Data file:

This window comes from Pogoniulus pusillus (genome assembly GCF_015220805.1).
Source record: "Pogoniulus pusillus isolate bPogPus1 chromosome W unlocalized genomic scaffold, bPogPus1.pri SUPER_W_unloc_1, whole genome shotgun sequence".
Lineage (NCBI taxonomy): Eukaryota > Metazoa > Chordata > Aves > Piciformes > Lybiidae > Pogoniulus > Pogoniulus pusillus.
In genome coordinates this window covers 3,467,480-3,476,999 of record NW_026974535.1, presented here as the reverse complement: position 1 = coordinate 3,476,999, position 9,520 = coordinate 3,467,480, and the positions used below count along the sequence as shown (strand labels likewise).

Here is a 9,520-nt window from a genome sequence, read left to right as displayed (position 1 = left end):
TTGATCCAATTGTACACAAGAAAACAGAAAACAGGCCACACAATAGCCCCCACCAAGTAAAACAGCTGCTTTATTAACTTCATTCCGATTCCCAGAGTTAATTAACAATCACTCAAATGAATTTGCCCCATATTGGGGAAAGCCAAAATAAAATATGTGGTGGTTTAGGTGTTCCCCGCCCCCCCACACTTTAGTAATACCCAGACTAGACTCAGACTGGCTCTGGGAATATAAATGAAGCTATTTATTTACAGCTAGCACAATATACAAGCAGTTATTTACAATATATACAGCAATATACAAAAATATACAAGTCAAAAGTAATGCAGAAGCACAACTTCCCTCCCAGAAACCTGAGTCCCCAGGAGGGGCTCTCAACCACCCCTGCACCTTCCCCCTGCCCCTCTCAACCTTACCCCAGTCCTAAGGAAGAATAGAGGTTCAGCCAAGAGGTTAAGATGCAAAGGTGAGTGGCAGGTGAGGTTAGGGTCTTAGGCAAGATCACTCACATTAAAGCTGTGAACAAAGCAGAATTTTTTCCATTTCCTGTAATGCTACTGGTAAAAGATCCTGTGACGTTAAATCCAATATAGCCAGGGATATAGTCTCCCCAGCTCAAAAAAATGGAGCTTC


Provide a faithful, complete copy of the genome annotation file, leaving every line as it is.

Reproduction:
This window comes from Pogoniulus pusillus (genome assembly GCF_015220805.1).
Source record: "Pogoniulus pusillus isolate bPogPus1 chromosome W unlocalized genomic scaffold, bPogPus1.pri SUPER_W_unloc_1, whole genome shotgun sequence".
Lineage (NCBI taxonomy): Eukaryota > Metazoa > Chordata > Aves > Piciformes > Lybiidae > Pogoniulus > Pogoniulus pusillus.
In genome coordinates this window covers 3,467,480-3,476,999 of record NW_026974535.1, presented here as the reverse complement: position 1 = coordinate 3,476,999, position 9,520 = coordinate 3,467,480, and the positions used below count along the sequence as shown (strand labels likewise).

Here is a 9,520-nt window from a genome sequence, read left to right as displayed (position 1 = left end):
TTGATCCAATTGTACACAAGAAAACAGAAAACAGGCCACACAATAGCCCCCACCAAGTAAAACAGCTGCTTTATTAACTTCATTCCGATTCCCAGAGTTAATTAACAATCACTCAAATGAATTTGCCCCATATTGGGGAAAGCCAAAATAAAATATGTGGTGGTTTAGGTGTTCCCCGCCCCCCCACACTTTAGTAATACCCAGACTAGACTCAGACTGGCTCTGGGAATATAAATGAAGCTATTTATTTACAGCTAGCACAATATACAAGCAGTTATTTACAATATATACAGCAATATACAAAAATATACAAGTCAAAAGTAATGCAGAAGCACAACTTCCCTCCCAGAAACCTGAGTCCCCAGGAGGGGCTCTCAACCACCCCTGCACCTTCCCCCTGCCCCTCTCAACCTTACCCCAGTCCTAAGGAAGAATAGAGGTTCAGCCAAGAGGTTAAGATGCAAAGGTGAGTGGCAGGTGAGGTTAGGGTCTTAGGCAAGATCACTCACATTAAAGCTGTGAACAAAGCAGAATTTTTTCCATTTCCTGTAATGCTACTGGTAAAAGATCCTGTGACGTTAAATCCAATATAGCCAGGGATATAGTCTCCCCAGCTCAAAAAAATGGAGCTTC